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Today's Stichomancy for Marilyn Monroe

The first excerpt represents the element of Air. It speaks of mental influences and the process of thought, and is drawn from Silas Marner by George Eliot:

still nearly three-quarters of a mile from home, and the lane was becoming unpleasantly slippery, for the mist was passing into rain. He turned up the bank, not without some fear lest he might miss the right way, since he was not certain whether the light were in front or on the side of the cottage. But he felt the ground before him cautiously with his whip-handle, and at last arrived safely at the door. He knocked loudly, rather enjoying the idea that the old fellow would be frightened at the sudden noise. He heard no movement in reply: all was silence in the cottage. Was the weaver gone to bed, then? If so, why had he left a light? That was a strange forgetfulness in a miser. Dunstan knocked still more

Silas Marner
The second excerpt represents the element of Fire. It speaks of emotional influences and base passions, and is drawn from Sons and Lovers by D. H. Lawrence:

with joy. They learned how perfectly peaceful the home could be. And they almost regretted--though none of them would have owned to such callousness--that their father was soon coming back.

Paul was now fourteen, and was looking for work. He was a rather small and rather finely-made boy, with dark brown hair and light blue eyes. His face had already lost its youthful chubbiness, and was becoming somewhat like William's--rough-featured, almost rugged--and it was extraordinarily mobile. Usually he looked as if he saw things, was full of life, and warm; then his smile, like his mother's, came suddenly and was very lovable; and then, when there was any clog in his soul's quick running, his face went

Sons and Lovers
The third excerpt represents the element of Water. It speaks of pure spiritual influences and feelings of love, and is drawn from Cousin Pons by Honore de Balzac:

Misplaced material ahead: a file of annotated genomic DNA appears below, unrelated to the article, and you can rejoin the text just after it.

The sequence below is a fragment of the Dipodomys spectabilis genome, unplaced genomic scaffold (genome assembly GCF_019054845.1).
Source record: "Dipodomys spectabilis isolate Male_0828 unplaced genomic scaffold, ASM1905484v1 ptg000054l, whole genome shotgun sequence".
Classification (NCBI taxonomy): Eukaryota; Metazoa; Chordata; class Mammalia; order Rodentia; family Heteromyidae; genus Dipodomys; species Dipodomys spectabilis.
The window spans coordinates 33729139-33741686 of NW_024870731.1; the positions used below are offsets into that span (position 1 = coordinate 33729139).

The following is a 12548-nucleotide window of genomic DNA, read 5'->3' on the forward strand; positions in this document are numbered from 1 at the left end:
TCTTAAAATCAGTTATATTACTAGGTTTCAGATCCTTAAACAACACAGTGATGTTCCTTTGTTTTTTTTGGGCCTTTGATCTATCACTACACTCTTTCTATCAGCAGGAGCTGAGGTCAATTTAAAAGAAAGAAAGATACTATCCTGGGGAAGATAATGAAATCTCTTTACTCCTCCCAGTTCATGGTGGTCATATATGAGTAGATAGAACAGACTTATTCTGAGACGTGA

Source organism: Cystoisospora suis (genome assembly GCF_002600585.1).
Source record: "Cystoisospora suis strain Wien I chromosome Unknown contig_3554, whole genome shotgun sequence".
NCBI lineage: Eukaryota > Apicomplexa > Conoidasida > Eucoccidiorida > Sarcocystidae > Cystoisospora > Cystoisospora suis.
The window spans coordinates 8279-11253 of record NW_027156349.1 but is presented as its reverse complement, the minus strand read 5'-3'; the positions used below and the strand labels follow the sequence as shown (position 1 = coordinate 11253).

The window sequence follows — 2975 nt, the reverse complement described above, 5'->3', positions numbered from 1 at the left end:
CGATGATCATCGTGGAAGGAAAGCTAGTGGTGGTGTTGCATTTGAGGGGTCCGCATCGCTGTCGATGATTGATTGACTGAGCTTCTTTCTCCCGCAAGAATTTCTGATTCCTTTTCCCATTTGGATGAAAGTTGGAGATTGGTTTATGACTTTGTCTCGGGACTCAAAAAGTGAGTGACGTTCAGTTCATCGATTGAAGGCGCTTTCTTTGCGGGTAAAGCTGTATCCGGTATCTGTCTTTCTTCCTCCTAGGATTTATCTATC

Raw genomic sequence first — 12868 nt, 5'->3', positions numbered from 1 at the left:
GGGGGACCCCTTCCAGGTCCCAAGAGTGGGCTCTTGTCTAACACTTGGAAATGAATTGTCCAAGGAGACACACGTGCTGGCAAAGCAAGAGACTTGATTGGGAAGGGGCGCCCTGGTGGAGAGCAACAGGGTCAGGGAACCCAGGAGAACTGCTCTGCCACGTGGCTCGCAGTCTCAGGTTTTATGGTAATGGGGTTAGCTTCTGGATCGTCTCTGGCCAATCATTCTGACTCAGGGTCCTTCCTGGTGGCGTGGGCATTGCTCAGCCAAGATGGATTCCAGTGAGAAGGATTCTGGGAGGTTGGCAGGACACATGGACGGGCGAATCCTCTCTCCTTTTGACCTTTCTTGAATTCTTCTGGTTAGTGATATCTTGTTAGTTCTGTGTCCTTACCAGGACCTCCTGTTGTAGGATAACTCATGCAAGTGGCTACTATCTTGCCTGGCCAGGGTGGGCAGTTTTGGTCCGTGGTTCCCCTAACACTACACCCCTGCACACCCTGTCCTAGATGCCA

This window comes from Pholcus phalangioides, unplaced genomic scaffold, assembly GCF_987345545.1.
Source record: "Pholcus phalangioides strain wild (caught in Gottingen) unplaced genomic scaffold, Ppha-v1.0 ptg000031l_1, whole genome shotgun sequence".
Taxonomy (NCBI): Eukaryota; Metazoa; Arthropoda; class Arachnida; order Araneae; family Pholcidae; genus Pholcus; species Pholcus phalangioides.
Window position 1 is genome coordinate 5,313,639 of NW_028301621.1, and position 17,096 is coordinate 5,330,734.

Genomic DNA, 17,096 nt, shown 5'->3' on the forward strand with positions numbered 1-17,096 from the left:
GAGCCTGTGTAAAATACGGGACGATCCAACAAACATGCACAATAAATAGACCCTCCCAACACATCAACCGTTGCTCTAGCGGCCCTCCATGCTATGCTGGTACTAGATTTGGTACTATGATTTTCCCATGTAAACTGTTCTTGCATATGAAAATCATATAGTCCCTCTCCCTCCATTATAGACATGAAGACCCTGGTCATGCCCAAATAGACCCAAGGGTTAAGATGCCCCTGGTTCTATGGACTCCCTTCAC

her full approval; she was obliged beyond all expression for the thoughtful way in which the manager relieved her of any remaining scruples by observations which seemed to her to be very sensible and just.

"I thought as I came, Mme. la Presidente, that the poor devil would not know what to do with the money. 'Tis a patriarchally simple nature. He is a child, he is a German, he ought to be stuffed and put in a glass case like a waxen image. Which is to say that, in my opinion, he is quite puzzled enough already with his income of two thousand five hundred francs, and here you are provoking him into extravagance--"

The fourth excerpt represents the element of Earth. It speaks of physical influences and the impact of the unseen on the visible world, and is drawn from The Wife, et al by Anton Chekhov:

on this occasion, unfortunately, Pyotr the student was carried away by overmastering anger. He was just as hasty and ill-tempered as his father and his grandfather the priest, who used to beat his parishioners about the head with a stick. Pale and clenching his fists, he went up to his mother and shouted in the very highest tenor note his voice could reach:

"These reproaches are loathsome! sickening to me! I want nothing from you! Nothing! I would rather die of hunger than eat another mouthful at your expense! Take your nasty money back! take it!"

The mother huddled against the wall and waved her hands, as though it were not her son, but some phantom before her. "What